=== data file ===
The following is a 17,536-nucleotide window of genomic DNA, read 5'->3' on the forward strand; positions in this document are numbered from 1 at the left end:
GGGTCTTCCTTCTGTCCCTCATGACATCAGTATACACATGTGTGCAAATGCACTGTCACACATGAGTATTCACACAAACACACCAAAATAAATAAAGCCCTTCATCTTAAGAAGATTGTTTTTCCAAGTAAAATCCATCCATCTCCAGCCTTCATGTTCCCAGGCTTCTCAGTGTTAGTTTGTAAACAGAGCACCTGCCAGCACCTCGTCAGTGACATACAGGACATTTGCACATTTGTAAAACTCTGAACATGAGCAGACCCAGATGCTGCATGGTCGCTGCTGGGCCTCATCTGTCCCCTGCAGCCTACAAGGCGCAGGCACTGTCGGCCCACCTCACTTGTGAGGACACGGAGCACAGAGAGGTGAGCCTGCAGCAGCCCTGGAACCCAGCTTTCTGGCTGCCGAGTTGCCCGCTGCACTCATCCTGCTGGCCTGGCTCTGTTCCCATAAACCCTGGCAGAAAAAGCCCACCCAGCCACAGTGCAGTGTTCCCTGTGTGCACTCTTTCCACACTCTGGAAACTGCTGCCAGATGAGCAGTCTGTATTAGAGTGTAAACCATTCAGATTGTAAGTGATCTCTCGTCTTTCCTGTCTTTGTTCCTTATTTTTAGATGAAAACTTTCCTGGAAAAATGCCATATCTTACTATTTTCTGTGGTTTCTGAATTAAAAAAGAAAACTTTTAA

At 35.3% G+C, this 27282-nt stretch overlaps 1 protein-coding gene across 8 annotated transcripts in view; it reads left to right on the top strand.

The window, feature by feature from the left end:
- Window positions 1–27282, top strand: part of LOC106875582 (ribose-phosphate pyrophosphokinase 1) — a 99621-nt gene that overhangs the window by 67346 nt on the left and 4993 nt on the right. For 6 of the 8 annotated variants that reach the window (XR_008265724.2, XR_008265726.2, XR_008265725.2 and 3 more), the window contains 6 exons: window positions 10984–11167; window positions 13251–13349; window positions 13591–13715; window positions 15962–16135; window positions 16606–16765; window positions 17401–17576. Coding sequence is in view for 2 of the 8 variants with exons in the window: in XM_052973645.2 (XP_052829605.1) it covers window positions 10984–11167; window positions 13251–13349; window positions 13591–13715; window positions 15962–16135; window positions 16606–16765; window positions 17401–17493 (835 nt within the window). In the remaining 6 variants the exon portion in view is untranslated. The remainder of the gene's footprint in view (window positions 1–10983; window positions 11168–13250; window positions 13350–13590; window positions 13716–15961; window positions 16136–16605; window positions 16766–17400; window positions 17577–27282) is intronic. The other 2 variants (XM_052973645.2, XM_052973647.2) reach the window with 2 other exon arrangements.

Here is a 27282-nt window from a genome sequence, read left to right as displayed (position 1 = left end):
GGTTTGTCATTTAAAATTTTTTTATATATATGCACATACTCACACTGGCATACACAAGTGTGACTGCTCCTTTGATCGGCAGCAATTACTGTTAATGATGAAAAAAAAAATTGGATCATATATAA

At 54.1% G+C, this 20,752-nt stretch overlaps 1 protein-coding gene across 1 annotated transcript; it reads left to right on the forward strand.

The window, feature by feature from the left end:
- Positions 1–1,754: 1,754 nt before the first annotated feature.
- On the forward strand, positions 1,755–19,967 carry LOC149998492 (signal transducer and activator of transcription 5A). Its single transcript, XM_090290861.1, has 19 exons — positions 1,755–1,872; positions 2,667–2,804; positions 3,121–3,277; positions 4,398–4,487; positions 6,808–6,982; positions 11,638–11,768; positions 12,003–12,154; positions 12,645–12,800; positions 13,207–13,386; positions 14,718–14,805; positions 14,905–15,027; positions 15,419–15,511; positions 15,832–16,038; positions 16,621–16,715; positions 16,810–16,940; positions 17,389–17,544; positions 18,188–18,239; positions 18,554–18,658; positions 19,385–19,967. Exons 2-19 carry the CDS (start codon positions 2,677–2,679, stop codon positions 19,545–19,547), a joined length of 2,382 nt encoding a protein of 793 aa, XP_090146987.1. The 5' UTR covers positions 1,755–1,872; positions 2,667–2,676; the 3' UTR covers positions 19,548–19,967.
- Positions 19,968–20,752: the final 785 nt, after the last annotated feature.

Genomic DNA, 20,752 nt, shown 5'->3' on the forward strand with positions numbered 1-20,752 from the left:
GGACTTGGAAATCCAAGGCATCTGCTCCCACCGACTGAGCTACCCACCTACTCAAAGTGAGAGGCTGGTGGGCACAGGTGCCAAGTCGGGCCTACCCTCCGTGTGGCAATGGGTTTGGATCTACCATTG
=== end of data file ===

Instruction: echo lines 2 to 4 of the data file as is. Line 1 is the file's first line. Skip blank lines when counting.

GGGTCTTCCTTCTGTCCCTCATGACATCAGTATACACATGTGTGCAAATGCACTGTCACACATGAGTATTCACACAAACACACCAAAATAAATAAAGCCCTTCATCTTAAGAAGATTGTTTTTCCAAGTAAAATCCATCCATCTCCAGCCTTCATGTTCCCAGGCTTCTCAGTGTTAGTTTGTAAACAGAGCACCTGCCAGCACCTCGTCAGTGACATACAGGACATTTGCACATTTGTAAAACTCTGAACATGAGCAGACCCAGATGCTGCATGGTCGCTGCTGGGCCTCATCTGTCCCCTGCAGCCTACAAGGCGCAGGCACTGTCGGCCCACCTCACTTGTGAGGACACGGAGCACAGAGAGGTGAGCCTGCAGCAGCCCTGGAACCCAGCTTTCTGGCTGCCGAGTTGCCCGCTGCACTCATCCTGCTGGCCTGGCTCTGTTCCCATAAACCCTGGCAGAAAAAGCCCACCCAGCCACAGTGCAGTGTTCCCTGTGTGCACTCTTTCCACACTCTGGAAACTGCTGCCAGATGAGCAGTCTGTATTAGAGTGTAAACCATTCAGATTGTAAGTGATCTCTCGTCTTTCCTGTCTTTGTTCCTTATTTTTAGATGAAAACTTTCCTGGAAAAATGCCATATCTTACTATTTTCTGTGGTTTCTGAATTAAAAAAGAAAACTTTTAA

At 35.3% G+C, this 27282-nt stretch overlaps 1 protein-coding gene across 8 annotated transcripts in view; it reads left to right on the top strand.

The window, feature by feature from the left end: